We are conference affectionados at Kyan. As well as hosting our own, we try to visit as many as possible. This year already we've been to Bath Ruby, Pittsburgh's RubyConf 2018, UX London, TNW 2018, Diversity in Technology, Accountex... and, of course, WXG. Conferences should leave you feeling entirely engaged with your industry and the people around you, and Bath Ruby was no exception. Karen Fielding remenises and shines a spotlight on our experience at the UK's largest dedicated Ruby conference.
How would you describe the Bath Ruby conference experience?
Bath Ruby has a really positive vibe. It felt like the Ruby community were out in force his year. Having Matz (Yukihiro Matsumoto, creator of the Ruby programming language) there to give a keynote was obviously a draw, as he hadn't been to the UK for a few years and this was the first UK conference keynote he'd given. We felt very privileged to be there.
What talks did you enjoy the most?
The vast majority of talks were good, relevant and interesting. Matz keynote speech felt heartfelt and was a very interesting overview of both where the language first came from and where it's going.
Andy Croll was the second talk – he’s an amazing speaker. He spoke about the impermanence of software, finding a good work/life balance, putting software development into perspective, and realising you need to make work fun where you can. Your co-workers are the people who matter, and together you need to build good apps to allow people to be happy to work on them.
The take-away point: when changing software development jobs, you very rarely remember 'that one huge migration' or 'that feature you banged your head against a desk about for weeks'. Instead, you remember your ex-colleagues and how you all pulled together through those times. But more likely, you remember the times it was going well and you all had fun together. Make more moments like that, the feelings in everyday development are important.
What were your learnings from Bath Ruby?
The Ruby community has a lot of love feeding into it! The Ruby/Rails share of the web development pie is getting smaller every year, but that's just pushing those still invested in it to make it better. The biggest problems with Ruby (such as speed issues) are the highest priority for the next big version releases. A lot of people have very real connections to the language, as a language which prioritises _language_ over almost everything else it's easy to see why. Writing human-readable code with a very low barrier for entry leaves people with a lot of love for it.
Did Bath Ruby inspire you to try anything new or to do something different?
There was a lightning talk called ‘co[p|d]ing’, which covered how the speaker (@flying_grizzly) found certain coding practices helped with his depression. One thing about programming which first sparked my interest was the immediate feedback loop; you write some code in an attempt to solve a micro-issue, and get a response of whether or not it worked. Programming usually amount to lots of these ‘tiny puzzles’ that you're solving one at a time, working towards solving a bigger puzzle. But it can become frustrating when you're stuck with a non-logic issue (Docker not running correctly or the like). By working through tried-and-tested programming tutorials, you're almost guaranteed to only get positive feelings from programming, which can be amazing for both mental health and also for reigniting a love for coding.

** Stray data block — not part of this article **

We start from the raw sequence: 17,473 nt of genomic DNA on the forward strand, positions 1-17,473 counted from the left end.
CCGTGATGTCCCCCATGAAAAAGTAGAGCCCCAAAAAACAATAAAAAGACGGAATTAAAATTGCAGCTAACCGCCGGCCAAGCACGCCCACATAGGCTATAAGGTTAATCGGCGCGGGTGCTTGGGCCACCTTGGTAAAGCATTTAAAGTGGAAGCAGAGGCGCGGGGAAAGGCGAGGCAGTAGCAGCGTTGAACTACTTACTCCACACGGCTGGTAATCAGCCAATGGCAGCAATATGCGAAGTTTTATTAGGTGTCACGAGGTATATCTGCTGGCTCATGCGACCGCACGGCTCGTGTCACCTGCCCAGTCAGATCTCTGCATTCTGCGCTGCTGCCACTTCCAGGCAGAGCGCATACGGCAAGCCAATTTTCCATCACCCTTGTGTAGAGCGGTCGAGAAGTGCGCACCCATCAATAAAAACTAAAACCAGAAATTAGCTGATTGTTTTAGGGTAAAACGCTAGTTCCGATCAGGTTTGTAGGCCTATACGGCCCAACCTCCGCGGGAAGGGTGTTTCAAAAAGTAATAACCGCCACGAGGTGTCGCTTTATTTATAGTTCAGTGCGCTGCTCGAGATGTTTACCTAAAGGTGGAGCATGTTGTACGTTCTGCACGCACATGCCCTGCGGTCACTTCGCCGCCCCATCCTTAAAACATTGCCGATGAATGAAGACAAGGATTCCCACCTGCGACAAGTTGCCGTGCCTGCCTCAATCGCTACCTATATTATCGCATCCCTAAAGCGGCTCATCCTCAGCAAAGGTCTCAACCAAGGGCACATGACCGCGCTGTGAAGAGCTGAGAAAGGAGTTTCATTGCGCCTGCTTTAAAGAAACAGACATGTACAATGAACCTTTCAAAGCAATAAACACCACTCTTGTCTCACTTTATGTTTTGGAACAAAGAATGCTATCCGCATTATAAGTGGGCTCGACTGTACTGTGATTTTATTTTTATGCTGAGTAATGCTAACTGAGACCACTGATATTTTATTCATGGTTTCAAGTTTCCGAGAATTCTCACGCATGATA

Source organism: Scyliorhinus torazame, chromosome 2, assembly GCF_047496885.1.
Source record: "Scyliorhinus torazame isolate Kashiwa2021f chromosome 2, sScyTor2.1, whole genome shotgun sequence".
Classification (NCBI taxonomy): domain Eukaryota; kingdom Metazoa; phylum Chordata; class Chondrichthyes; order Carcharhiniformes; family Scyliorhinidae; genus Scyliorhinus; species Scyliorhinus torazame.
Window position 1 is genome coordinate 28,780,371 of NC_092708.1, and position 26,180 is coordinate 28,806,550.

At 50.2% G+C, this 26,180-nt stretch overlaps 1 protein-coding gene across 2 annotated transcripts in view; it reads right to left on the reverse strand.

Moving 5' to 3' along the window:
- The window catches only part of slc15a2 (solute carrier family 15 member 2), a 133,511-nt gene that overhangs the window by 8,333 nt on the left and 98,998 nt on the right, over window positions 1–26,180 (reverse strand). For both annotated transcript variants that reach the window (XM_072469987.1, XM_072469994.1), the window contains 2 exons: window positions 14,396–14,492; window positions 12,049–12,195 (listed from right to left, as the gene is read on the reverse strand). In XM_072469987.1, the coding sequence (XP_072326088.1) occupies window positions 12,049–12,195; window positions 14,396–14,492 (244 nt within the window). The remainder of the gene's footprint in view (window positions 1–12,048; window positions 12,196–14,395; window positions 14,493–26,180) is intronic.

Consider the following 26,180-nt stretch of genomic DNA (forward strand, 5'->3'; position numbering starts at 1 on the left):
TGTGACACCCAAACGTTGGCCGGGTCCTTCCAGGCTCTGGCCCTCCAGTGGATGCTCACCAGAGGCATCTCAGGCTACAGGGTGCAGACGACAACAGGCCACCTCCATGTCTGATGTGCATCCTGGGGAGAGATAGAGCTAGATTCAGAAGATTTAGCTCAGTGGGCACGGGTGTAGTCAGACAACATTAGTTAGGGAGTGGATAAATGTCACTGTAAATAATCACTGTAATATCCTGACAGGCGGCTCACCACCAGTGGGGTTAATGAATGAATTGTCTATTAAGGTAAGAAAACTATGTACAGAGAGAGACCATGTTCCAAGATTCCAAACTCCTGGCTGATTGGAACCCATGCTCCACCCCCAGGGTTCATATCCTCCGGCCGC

People talking publicly about their mental health really does help to remove the stigma around it. This bravery and honesty always impresses me and hooks me into their talks.
For changing the way I work, there was another lightning talk on 'Shifting Left and Right', which covered how to better fit testing into the development workflow. Instead of:
front-end/back-end -> testing -> client -> production
...you move testing both left, into the front/back-end development area and also right in to the production area. To move it left you add testers to a team earlier on to act almost like consultants to the development teams, and to move it right you need to be adding features to production more quickly, but behind feature flags. This allows testers to test the feature properly on a production environment without exposing it to end-users.
What makes a good conference?
It’s big and little things. The big wins are interesting talks by charismatic speakers, which Bath Ruby had in droves. It’s the first time I’ve seen this kind of break structure at a conference; 15 minute breaks every 50 minutes max. So lots and lots of time to mingle.
It was an amazing location with lots of great food places nearby. Plus, free coffee and breakfast! Only poor note: the coffee line was HUGE, so we ended up going to nearby coffee shops instead of queueing. But as you're in Bath, even the little coffee shops are absolutely stunning.